Julie Coniglio of Awkward Hug and Cindy Au of Kickstarter gave the audience at the 6th annual Indie Games Summit a best-practices guide to crowdsourcing.
The talk, "A strategic approach to crowdsourcing," gave a breakdown of the trends seen in successful Kickstarter campaigns, as well as advice from the producer of Socks Incorporated, a game where players make their own sock puppets and take them on real-world adventures, which raised $7,500 through the site.
Coniglio talked the audience through her campaign, and broke down the decisions they made which helped the campaign come to a successful conclusion.
"Do your research," she advised.
"Most successful campaigns target $5,000 or less. We had a goal of $6,000, so we were faced with several choices."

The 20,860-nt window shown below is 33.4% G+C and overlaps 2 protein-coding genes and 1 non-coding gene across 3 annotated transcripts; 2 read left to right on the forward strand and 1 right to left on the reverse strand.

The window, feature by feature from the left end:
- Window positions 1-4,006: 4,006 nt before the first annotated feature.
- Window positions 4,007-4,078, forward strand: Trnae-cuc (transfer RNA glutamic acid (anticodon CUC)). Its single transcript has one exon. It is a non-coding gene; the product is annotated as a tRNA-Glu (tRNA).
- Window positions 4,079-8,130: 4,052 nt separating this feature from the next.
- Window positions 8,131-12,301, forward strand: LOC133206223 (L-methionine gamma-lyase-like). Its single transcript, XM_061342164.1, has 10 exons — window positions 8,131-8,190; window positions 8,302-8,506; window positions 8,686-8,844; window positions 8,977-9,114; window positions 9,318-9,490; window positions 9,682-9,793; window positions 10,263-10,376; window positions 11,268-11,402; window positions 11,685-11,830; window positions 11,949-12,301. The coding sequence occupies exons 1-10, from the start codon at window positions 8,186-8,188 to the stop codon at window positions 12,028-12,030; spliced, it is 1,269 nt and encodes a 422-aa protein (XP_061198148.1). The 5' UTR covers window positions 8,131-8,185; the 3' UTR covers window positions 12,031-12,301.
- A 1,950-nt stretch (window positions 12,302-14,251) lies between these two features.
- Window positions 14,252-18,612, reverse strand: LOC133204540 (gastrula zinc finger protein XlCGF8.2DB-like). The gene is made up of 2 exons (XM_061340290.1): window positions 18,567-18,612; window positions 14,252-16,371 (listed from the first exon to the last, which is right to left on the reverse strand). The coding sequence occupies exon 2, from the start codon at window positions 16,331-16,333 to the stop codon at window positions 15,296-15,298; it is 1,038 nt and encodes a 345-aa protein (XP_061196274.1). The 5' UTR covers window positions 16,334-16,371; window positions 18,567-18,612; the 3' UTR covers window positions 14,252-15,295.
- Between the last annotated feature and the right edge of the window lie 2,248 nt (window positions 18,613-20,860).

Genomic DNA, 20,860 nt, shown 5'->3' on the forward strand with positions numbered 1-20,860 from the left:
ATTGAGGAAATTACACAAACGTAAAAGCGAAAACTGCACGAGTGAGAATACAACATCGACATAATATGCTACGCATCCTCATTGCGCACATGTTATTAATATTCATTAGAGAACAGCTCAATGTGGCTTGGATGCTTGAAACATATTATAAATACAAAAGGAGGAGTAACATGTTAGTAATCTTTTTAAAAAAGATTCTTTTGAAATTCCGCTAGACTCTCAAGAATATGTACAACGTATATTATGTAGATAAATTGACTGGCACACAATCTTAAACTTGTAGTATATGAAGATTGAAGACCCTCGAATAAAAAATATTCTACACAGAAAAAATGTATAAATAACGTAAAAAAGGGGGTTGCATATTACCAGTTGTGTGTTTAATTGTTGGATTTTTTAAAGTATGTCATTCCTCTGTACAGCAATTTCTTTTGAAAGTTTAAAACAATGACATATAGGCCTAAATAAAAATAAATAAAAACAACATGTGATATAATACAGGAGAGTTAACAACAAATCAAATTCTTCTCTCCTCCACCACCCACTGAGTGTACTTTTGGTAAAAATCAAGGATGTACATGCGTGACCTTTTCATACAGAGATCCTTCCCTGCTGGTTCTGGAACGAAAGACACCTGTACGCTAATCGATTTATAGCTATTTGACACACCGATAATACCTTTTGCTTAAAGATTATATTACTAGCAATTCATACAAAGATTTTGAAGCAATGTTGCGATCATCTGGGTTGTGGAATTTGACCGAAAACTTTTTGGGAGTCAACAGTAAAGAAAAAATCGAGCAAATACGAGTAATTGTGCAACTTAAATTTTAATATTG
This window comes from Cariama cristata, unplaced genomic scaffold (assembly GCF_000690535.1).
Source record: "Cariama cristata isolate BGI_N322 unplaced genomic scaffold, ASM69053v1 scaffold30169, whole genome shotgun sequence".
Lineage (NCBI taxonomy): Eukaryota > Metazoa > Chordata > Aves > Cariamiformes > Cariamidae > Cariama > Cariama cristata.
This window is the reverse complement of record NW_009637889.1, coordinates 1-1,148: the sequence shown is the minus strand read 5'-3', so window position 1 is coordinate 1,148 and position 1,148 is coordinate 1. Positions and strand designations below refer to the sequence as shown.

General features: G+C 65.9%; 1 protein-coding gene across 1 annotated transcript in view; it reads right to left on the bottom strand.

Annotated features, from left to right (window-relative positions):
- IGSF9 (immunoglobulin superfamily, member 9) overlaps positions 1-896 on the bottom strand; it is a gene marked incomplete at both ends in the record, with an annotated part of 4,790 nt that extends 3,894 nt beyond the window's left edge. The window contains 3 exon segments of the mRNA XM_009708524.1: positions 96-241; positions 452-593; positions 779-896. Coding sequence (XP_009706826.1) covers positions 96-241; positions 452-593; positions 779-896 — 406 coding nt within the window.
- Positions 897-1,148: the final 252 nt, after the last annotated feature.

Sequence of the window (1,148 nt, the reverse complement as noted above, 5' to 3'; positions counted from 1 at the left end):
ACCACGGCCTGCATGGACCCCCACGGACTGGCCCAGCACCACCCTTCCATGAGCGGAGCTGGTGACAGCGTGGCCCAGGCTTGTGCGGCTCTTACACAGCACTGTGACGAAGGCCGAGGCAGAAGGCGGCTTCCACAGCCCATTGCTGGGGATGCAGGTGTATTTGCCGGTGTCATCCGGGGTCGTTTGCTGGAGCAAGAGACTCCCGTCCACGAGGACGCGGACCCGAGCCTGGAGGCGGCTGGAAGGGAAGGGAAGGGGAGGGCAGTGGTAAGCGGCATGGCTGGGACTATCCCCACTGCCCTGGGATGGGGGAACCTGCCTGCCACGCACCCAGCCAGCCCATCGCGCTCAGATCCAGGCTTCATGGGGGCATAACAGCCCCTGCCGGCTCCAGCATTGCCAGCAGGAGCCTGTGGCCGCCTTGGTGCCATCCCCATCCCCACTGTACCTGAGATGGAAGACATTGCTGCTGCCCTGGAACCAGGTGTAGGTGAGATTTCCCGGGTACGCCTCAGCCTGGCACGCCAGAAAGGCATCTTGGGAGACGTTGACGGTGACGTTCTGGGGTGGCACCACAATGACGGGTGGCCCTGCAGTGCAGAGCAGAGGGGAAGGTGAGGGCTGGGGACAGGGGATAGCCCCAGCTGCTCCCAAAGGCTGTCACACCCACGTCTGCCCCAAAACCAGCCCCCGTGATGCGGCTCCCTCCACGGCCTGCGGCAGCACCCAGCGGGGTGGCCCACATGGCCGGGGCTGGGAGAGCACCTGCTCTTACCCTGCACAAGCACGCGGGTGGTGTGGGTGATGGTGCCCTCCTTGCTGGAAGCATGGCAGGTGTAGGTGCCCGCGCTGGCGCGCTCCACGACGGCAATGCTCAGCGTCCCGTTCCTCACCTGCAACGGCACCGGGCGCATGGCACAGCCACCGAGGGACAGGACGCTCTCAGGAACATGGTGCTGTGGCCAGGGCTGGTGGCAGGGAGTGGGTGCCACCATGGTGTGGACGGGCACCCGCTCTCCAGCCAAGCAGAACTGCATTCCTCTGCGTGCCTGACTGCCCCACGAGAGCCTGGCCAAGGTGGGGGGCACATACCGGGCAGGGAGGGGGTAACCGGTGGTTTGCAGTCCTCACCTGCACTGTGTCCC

Those choices were to re-evaluate, be bold, or to break it down into smaller projects.
Awkward hug chose to be bold, and rely on excellent presentation, good rewards for contributions, and a well considered, personal digital media campaign targeting big-name influencers who might take a liking to the project.
According to Au, who presented a breakdown of the numbers, video game projects have the lowest success rate, at 25 per cent.
"It's hard to communicate something like a video game to contributors," she said.
But last year still saw 730 per cent growth for games projects, and recent successes have drawn even more potential investors to the platform.
"It's important to make your game playable at low levels of investment," said Au.
"The $10 and $25 dollar levels are particularly important."
Kickstarter gained the attention of the industry last month, as Tim Schafer's kickstarter adventure shattered records and raised $2 million.